In recognition of his hard work and sportsmanship, the coaches at the event presented him with a trophy inscribed with the words "Fair Play Award." For Justen, the plastic trophy may as well read, "I went all the way to Serbia, and all I got was this lousy trinket."

Alex, too, had a less-than-stellar October. The ten-year-old was eliminated early from a tournament in California. Although he later won a round-robin competition among the eliminated players, Alex, like his brother, considers the trophy he picked up for the victory a mere consolation prize.

"I should have done better," he laments. "I lost to some people I know I could beat."

On a holiday from school earlier this month, the boys are back in the basement practicing with their mother and Kerry Xiao, a sixth-grader at Parkway West Middle School. Accompanying them is a Chinese professional player in his early twenties who, although he speaks no English, answers to the name James. He is one of several foreign players the Yaos have hosted over the years to serve as sparring partners for Justen and Alex.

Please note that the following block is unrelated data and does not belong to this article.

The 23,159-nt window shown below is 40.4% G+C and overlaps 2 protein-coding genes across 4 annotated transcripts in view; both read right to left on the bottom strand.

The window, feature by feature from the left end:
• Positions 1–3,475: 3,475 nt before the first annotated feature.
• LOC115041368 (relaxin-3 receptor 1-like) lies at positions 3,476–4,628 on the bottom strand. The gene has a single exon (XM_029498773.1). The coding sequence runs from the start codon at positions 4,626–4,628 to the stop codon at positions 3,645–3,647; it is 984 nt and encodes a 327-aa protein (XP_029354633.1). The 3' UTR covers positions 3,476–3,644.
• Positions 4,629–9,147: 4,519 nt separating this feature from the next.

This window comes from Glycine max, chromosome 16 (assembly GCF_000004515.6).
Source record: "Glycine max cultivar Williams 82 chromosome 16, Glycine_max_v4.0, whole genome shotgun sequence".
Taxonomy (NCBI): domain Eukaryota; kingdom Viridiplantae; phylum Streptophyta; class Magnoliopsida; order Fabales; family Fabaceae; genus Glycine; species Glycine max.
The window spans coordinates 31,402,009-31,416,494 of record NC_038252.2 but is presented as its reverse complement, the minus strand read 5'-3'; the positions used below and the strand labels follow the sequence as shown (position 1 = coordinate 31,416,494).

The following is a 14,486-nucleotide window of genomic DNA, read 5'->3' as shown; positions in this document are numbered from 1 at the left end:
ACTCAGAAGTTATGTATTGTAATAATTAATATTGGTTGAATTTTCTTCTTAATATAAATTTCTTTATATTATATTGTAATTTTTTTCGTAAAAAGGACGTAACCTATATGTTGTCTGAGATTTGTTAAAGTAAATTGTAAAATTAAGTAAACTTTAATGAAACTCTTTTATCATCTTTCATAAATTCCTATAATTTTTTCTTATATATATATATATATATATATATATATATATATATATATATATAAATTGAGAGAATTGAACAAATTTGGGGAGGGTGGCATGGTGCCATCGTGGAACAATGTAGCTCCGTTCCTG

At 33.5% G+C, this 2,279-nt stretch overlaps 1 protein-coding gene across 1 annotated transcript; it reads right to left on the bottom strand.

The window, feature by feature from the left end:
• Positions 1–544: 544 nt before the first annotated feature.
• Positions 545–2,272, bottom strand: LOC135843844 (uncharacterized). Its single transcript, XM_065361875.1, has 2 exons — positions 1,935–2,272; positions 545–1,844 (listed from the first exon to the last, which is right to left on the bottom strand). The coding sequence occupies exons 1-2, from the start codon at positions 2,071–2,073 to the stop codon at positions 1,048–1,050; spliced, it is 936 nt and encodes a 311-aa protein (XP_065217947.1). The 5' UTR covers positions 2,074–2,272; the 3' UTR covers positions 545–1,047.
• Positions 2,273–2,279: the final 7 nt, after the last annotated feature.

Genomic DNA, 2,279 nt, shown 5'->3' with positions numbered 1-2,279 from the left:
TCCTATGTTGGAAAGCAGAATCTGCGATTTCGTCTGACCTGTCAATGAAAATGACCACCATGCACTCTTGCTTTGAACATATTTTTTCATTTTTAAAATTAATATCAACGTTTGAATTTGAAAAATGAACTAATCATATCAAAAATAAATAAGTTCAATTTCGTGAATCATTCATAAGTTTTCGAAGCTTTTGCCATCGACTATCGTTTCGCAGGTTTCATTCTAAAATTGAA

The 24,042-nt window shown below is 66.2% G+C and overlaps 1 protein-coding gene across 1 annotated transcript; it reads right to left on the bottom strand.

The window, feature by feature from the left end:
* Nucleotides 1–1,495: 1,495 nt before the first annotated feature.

Soon Sheri pairs the boys for a doubles game that pits Justen and Alex against Kerry and the professional ringer. The match-up is far from even, with the skilled James able to dictate control of the game. And while they lose the match, the Yao brothers rejoice in a few hard-won points, congratulating each other with an intricate handshake and chest-thump that only they know.

A short time later, Jonathan descends the basement stairs to observe the last remaining minutes of practice. Last week, as Thanksgiving drew millions of Americans around the dining-room table, the Yaos celebrated the holiday at the ping-pong table, with Justen and Alex scheduled to compete at a tournament in Baltimore. Sure, it's a break from Turkey Day tradition, but then that's just what Jonathan has in mind for his boys and the game of table tennis.

"Right now the mindset in international tournaments is that if you draw an American, it's an automatic win," says Jonathan Yao. "Believe me, Alex and Justen will change that stereotype. U.S.A. will be respected."